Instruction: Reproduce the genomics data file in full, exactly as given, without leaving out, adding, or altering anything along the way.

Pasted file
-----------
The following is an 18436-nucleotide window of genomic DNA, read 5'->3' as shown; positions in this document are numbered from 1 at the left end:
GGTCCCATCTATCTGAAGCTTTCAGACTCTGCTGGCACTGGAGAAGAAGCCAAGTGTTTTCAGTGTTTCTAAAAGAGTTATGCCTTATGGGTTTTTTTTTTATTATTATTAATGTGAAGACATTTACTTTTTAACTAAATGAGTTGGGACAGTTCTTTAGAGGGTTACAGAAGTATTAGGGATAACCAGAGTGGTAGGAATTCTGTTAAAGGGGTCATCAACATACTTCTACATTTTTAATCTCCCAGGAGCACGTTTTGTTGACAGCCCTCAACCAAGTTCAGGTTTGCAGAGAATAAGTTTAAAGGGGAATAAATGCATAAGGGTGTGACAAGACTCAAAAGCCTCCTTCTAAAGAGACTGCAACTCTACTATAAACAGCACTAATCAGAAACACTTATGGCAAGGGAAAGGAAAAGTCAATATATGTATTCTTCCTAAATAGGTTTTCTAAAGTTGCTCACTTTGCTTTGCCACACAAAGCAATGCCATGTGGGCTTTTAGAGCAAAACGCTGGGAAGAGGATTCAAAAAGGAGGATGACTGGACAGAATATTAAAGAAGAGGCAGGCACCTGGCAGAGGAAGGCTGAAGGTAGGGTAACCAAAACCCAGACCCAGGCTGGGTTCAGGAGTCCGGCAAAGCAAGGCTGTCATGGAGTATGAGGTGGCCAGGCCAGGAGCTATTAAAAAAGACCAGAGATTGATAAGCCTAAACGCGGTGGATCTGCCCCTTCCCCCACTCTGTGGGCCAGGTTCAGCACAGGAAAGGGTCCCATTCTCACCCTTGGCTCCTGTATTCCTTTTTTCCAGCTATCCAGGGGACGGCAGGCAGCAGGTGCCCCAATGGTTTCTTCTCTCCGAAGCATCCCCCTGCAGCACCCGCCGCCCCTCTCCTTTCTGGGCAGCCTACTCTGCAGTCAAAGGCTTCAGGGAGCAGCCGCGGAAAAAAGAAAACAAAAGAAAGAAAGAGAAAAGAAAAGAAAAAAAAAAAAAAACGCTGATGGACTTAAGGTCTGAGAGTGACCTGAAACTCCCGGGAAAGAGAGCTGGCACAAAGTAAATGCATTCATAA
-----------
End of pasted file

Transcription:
The following is an 18436-nucleotide window of genomic DNA, read 5'->3' as shown; positions in this document are numbered from 1 at the left end:
GGTCCCATCTATCTGAAGCTTTCAGACTCTGCTGGCACTGGAGAAGAAGCCAAGTGTTTTCAGTGTTTCTAAAAGAGTTATGCCTTATGGGTTTTTTTTTTATTATTATTAATGTGAAGACATTTACTTTTTAACTAAATGAGTTGGGACAGTTCTTTAGAGGGTTACAGAAGTATTAGGGATAACCAGAGTGGTAGGAATTCTGTTAAAGGGGTCATCAACATACTTCTACATTTTTAATCTCCCAGGAGCACGTTTTGTTGACAGCCCTCAACCAAGTTCAGGTTTGCAGAGAATAAGTTTAAAGGGGAATAAATGCATAAGGGTGTGACAAGACTCAAAAGCCTCCTTCTAAAGAGACTGCAACTCTACTATAAACAGCACTAATCAGAAACACTTATGGCAAGGGAAAGGAAAAGTCAATATATGTATTCTTCCTAAATAGGTTTTCTAAAGTTGCTCACTTTGCTTTGCCACACAAAGCAATGCCATGTGGGCTTTTAGAGCAAAACGCTGGGAAGAGGATTCAAAAAGGAGGATGACTGGACAGAATATTAAAGAAGAGGCAGGCACCTGGCAGAGGAAGGCTGAAGGTAGGGTAACCAAAACCCAGACCCAGGCTGGGTTCAGGAGTCCGGCAAAGCAAGGCTGTCATGGAGTATGAGGTGGCCAGGCCAGGAGCTATTAAAAAAGACCAGAGATTGATAAGCCTAAACGCGGTGGATCTGCCCCTTCCCCCACTCTGTGGGCCAGGTTCAGCACAGGAAAGGGTCCCATTCTCACCCTTGGCTCCTGTATTCCTTTTTTCCAGCTATCCAGGGGACGGCAGGCAGCAGGTGCCCCAATGGTTTCTTCTCTCCGAAGCATCCCCCTGCAGCACCCGCCGCCCCTCTCCTTTCTGGGCAGCCTACTCTGCAGTCAAAGGCTTCAGGGAGCAGCCGCGGAAAAAAGAAAACAAAAGAAAGAAAGAGAAAAGAAAAGAAAAAAAAAAAAAAACGCTGATGGACTTAAGGTCTGAGAGTGACCTGAAACTCCCGGGAAAGAGAGCTGGCACAAAGTAAATGCATTCATAA